Research 2017-08-20T09:46:55+00:00

Traditionally, social marketers motivate people to wear seat belts, give to charity, or say no to drugs with vivid, distressing ads. However, social marketing is in the midst of a major paradigm shift. Instead of being scary or depressing, many social marketers are being funny. In one ad, for instance, actor Ryan Reynolds teaches men how to check their “man berries” for testicular cancer, while wearing a superhero costume. Across two papers, I investigate how using humor to “sell” goodwill and health compares to the more traditional model of using fear.


Schiro, Julie L. (2016), “Using Humor to ‘Sell’ Good Life Choices,” Manuscript in Progress. Download PDF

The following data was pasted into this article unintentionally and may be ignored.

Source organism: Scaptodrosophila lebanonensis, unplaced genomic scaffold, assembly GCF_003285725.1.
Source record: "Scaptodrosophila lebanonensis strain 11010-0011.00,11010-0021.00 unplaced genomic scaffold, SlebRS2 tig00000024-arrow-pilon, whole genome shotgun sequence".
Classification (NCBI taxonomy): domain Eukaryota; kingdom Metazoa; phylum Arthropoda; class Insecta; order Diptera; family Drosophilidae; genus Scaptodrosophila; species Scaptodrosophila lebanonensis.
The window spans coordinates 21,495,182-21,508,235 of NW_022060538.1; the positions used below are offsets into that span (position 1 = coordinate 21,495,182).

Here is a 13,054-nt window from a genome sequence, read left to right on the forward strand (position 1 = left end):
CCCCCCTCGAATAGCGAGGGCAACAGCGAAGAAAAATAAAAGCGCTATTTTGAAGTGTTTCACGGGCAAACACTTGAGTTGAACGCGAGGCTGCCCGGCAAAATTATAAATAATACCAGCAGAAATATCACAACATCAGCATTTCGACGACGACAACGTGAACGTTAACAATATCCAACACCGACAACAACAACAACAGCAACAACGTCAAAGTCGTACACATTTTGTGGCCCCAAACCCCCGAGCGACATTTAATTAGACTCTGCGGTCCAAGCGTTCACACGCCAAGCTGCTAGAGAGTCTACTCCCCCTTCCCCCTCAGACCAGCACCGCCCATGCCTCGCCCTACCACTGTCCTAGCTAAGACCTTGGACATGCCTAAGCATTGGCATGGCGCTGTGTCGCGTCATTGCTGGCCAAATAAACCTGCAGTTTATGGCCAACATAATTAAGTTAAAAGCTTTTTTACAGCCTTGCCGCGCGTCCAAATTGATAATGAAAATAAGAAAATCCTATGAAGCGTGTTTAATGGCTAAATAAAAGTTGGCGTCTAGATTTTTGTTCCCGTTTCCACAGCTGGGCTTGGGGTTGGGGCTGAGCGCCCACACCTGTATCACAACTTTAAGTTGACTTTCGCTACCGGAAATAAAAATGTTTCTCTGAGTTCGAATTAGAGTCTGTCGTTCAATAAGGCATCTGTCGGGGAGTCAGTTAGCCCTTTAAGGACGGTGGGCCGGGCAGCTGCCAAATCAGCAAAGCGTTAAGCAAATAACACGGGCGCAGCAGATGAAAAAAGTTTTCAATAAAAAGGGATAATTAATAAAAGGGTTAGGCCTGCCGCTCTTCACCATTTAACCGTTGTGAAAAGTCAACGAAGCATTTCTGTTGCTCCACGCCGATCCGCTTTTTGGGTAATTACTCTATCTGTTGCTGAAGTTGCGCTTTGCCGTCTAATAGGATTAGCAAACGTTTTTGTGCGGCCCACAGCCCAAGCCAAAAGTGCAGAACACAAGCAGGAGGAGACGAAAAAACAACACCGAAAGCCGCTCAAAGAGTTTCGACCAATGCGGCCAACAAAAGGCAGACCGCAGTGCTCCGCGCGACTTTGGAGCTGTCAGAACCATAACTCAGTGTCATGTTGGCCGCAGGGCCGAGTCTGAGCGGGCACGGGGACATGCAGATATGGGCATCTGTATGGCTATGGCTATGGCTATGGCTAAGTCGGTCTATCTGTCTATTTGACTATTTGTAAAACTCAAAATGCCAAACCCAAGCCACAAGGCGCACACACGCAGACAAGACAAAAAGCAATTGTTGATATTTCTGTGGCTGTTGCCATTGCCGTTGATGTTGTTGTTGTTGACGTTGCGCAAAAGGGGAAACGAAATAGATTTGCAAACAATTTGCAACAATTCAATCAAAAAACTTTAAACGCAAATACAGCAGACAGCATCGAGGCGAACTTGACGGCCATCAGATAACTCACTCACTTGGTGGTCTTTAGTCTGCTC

McGraw, A. P., Julie L. Schiro, Philip M. Fernbach (2015), “Not a Problem: A Downside of Humorous Appeals,” Journal of Marketing Behavior, 1 (2), 187-208. Download PDF

People are poor intuitive statisticians. We propose a reason. When people judge the correlation between two continuous variables, they mentally categorize it into a 2×2 contingency table: high X high Y, high X low Y, low X high Y, low X low Y. People pay more attention to some cells (high-high) than others (low-low), resulting in predictable interpretation errors. Specifically, people overweigh the importance of high-high evidence and underweigh the importance of low-low evidence. The result is that people judge datasets with identical correlations but different distributions of points differently. Visualizing data in scatterplots does not improve judgments. However, overlaying simple visual cues do. For instance, drawing a circle around the points of a scatterplot inhibits categorical thinking about the data, which improves people’s judgments by reducing their tendency to overweigh high-high evidence and underweigh low-low evidence.


de Langhe, Bart, Philip M. Fernbach, and Julie L. Schiro (2016), “Two-By-Two: Categorical Thinking in the Interpretation of Continuous Bivariate Data,” Manuscript in Preparation.